Dysphagia is the subjective feeling of difficulty in swallowing, due to a poor progression of the matter taken from the pharynx to the stomach, and can be associated with pain.
Liquid and solid transport can be hindered by organic injuries of the pharynx, the esophagus, the adjacent organs, or by functional disorders of the nervous system and muscles.
Pharyngeal dysphagia is observed in patients with neurological or muscular disorders such as dermatomyositis, myasthenia gravis, muscle dystrophy, central nervous system injuries, etc. They often show nasal regurgitation or tracheal aspiration followed by cough.
Repeated aspiration of digestive matter to the bronchial tree can lead to chronic pulmonary disease.
Esophageal dysphagia can be due to obstructive conditions including tumors, ulcers, peptic stenosis, or be caused by motor disorders affecting esophageal peristalsis and lower esophageal sphincter (LES) function, such as achalasia and scleroderma.
Esophageal dysphagia is also caused by the adjacent organs that can compress the esophagus such as enlargement of the left atrium, aneurism of the aorta, retrosternal thyroid, pulmonary tumors, etc.
Advice on Dysphagia
- It is not advisable to eat while driving. The driver is distracted and his hands are busy with something that is not driving or the car commands.
- The patient with dysphagia has the added risk of aspiration, with a sudden episode of cough and anxiety, and the subsequent loss of control of the car.
- To take food or drinks, the car should be stopped without blocking traffic.
- Chest pain of esophageal origin can occur for the presence of acid in the esophagus due to gastroesophageal reflux, or pain on swallowing for esophagitis, tumors, infections, or spontaneous pain in motor disorders mimicking angina pectoris.
The combination of dysphagia and chest pain guides the judgment to an esophageal origin and its treatment is causal.
In the cases of pain caused by motor disorders such as achalasia and diffuse esophageal spasticity, calcium channel blockers, including verapamil and nifedipine are useful, as well as nitrates as sublingual nitroglycerin. In selected cases, LES expansion or surgery will be carried out.
Adverse events of drugs and their influence on driving:
- Nitroglycerin can lead to headache, dizziness, and hypotension that prevent from driving.
- Verapamil can cause bradycardia, hypotension, A-V blockage, and heart failure.
- Nifedipine enhances the appearance of tachycardia, hypotension, headache, and can limit reactivity, so caution should be exerted when driving.
Advice on Chest pain of esophageal origin
- The driver suffering an episode of chest pain already known should immediately stop the car in area free from traffic, change his position and, if indicated, take the medication prescribed by his physician.
- If chest pain is not a symptom known by the driver, in addition to stopping the car, he should also ask for help.
- With apparently non-significant chest pain, do not drive, nor attempt to go driving to the emergency room. Wait until it disappears and, otherwise, ask for help.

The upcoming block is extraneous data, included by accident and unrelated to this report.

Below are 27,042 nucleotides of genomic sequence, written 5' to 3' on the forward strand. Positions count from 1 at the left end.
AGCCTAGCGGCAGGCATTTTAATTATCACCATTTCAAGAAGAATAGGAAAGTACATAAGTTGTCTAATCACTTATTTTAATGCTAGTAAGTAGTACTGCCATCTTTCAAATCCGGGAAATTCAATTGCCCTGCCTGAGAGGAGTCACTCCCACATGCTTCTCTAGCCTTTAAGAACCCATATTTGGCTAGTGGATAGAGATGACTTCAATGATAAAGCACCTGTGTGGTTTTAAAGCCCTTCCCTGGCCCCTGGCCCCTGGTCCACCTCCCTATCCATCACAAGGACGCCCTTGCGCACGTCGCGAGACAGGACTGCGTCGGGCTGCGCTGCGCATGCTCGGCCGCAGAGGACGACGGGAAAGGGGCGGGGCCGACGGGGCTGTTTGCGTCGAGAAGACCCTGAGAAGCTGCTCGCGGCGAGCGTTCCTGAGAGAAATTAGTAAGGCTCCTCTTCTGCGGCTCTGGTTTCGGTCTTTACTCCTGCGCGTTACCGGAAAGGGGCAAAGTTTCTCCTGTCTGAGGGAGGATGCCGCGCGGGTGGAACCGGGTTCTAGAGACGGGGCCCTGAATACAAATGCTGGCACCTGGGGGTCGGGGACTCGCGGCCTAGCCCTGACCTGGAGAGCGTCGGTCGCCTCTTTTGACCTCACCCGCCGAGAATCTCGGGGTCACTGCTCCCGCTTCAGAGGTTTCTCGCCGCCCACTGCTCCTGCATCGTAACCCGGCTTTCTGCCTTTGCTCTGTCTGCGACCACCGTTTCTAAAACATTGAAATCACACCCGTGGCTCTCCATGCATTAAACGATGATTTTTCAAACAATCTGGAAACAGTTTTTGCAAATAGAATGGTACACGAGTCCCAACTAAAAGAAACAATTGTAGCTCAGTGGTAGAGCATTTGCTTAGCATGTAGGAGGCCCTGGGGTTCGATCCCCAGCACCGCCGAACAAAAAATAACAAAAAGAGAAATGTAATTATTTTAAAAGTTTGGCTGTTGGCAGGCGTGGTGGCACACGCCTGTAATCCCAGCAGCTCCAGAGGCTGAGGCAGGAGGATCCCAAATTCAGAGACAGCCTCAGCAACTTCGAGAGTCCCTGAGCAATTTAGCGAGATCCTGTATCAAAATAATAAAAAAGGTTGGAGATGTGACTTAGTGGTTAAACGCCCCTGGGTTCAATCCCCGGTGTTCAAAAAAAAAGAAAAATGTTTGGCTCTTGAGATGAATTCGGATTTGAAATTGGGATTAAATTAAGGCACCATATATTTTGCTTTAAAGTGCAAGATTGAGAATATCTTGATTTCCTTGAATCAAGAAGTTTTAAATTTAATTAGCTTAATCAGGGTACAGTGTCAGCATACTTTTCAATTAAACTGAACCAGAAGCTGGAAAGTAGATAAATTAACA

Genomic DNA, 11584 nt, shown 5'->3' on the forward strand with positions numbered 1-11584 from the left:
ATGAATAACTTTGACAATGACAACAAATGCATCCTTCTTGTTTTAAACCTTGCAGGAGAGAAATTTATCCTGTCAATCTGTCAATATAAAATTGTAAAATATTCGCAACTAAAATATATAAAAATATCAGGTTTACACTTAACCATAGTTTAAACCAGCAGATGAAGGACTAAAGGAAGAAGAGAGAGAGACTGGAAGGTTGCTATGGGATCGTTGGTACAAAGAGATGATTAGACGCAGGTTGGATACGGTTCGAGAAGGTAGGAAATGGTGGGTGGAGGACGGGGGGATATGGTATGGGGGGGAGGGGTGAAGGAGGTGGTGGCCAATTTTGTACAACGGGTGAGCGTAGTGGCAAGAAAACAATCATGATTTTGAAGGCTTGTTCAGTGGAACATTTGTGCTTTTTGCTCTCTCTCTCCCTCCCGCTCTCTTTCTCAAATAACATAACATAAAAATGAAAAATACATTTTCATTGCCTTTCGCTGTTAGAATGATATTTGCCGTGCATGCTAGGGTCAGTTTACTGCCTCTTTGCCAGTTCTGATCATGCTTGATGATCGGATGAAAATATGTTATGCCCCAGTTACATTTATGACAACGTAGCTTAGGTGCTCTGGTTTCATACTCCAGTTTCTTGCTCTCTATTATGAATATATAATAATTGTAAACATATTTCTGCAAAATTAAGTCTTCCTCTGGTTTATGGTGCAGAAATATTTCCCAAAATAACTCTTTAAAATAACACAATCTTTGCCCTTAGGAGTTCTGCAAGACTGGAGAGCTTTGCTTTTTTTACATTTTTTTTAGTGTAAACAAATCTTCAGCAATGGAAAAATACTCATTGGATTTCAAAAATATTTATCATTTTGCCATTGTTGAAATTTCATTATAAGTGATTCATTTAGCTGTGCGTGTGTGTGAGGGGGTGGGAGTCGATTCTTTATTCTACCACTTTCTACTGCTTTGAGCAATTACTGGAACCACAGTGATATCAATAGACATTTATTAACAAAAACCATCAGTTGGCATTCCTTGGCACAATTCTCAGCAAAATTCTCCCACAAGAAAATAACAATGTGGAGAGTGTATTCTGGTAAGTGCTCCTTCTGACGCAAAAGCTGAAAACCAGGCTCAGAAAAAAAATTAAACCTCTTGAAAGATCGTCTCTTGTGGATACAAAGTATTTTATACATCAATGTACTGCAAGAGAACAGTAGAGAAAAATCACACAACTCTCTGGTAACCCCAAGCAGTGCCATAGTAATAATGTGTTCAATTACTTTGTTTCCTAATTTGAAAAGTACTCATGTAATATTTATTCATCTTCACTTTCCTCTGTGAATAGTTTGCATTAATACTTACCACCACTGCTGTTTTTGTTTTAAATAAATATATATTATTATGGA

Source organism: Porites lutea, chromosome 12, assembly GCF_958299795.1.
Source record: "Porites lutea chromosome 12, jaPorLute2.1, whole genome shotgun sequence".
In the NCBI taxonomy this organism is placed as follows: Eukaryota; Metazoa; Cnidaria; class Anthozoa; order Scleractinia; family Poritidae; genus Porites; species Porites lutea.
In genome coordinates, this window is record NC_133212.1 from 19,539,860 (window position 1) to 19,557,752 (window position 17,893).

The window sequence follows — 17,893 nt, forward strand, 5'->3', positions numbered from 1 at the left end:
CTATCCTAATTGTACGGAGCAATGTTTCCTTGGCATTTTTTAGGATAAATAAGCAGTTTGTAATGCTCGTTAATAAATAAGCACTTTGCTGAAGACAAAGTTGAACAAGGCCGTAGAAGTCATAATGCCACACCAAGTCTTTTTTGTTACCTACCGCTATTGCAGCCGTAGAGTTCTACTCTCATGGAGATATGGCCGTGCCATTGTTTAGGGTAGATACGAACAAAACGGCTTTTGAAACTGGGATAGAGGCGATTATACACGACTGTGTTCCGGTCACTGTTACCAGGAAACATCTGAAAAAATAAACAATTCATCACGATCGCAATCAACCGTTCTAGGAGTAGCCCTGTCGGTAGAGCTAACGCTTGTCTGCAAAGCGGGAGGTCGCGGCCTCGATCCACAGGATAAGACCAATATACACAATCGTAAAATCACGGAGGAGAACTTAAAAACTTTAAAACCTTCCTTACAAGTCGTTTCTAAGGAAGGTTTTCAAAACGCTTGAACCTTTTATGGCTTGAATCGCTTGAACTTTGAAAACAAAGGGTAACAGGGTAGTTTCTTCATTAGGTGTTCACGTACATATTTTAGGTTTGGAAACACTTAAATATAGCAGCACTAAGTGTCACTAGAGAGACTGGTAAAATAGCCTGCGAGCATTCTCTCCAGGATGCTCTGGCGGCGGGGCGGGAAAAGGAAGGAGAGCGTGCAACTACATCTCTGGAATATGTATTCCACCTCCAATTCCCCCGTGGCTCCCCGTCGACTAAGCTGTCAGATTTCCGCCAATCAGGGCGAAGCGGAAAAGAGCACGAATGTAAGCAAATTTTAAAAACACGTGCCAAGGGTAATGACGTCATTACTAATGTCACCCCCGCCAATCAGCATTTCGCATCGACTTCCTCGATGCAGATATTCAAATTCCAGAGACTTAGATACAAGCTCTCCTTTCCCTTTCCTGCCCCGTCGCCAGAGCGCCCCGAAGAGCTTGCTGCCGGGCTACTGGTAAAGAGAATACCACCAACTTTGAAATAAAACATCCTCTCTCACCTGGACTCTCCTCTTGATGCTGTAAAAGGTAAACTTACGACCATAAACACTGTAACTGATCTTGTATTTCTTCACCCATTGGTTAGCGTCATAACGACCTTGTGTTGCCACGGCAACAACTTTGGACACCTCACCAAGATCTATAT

- The drugs sometimes used for esophageal motor disorders can have side effects that should be warned to the driver, so that he increases caution when driving.
- Driving should be not recommended if adverse reactions arise with the drugs reducing the ability of the driver.
Mallory-Weiss syndrome is characterized by laceration of the distal esophagus and of the proximal stomach, during episodes of vomiting, retching or hiccup.
It is evidenced as bleeding of arterial origin.
Most bleeding episodes subside spontaneously with rest, but others require direct hemostatic treatment.
The feeing of fullness in the throat is a subjective sensation of a lump or object in the throat, frequently associated with emotional disorders or anxiety.
The treatment is based on confirming that there is no responsible organic disease and on calming down the patient.
Depression, anxiety, and other underlying behavioral disorders should be treated, with psychiatric consultation if necessary.
Advice on Mallory-Weiss syndrome
- With active bleeding or unhealed gastroesophageal injury, the patient must not drive.
- The physician, in the event of a favorable evolution of the patient and after verifying the injuries, will indicate the time when the patient can drive again, and will report on it.
Halitosis does not interfere with driving, unless the drivers get nervous when there are other passengers in the car.
They drive with windows down, turning their head to the left in a forced position and permanently looking for mint candies or chewing-gums in the car.
This situation frequently causes lack of attention from distraction and anxiety with the risk of causing an accident.
Furthermore, driving in a forced position decreases the visual field and the control of environment.
The removal or treatment of the specific causes is effective. Many cases are imaginary or psychogenic halitosis associated with anxiety, that require specific treatment.
Should we institute medical therapy with anxiolytics, we should warn about the risk of somnolence of these drugs, that interfere adversely with driving.
Advice on feeing of fullness
- This feeling does not interfere with driving by itself, but frequently the associated psychiatric disorders and their treatment indeed hinder it.
- The physician will warn the patient of the side effects of the drugs, and if necessary for the emotional symptoms of the patient, will advise against driving until clinical improvement.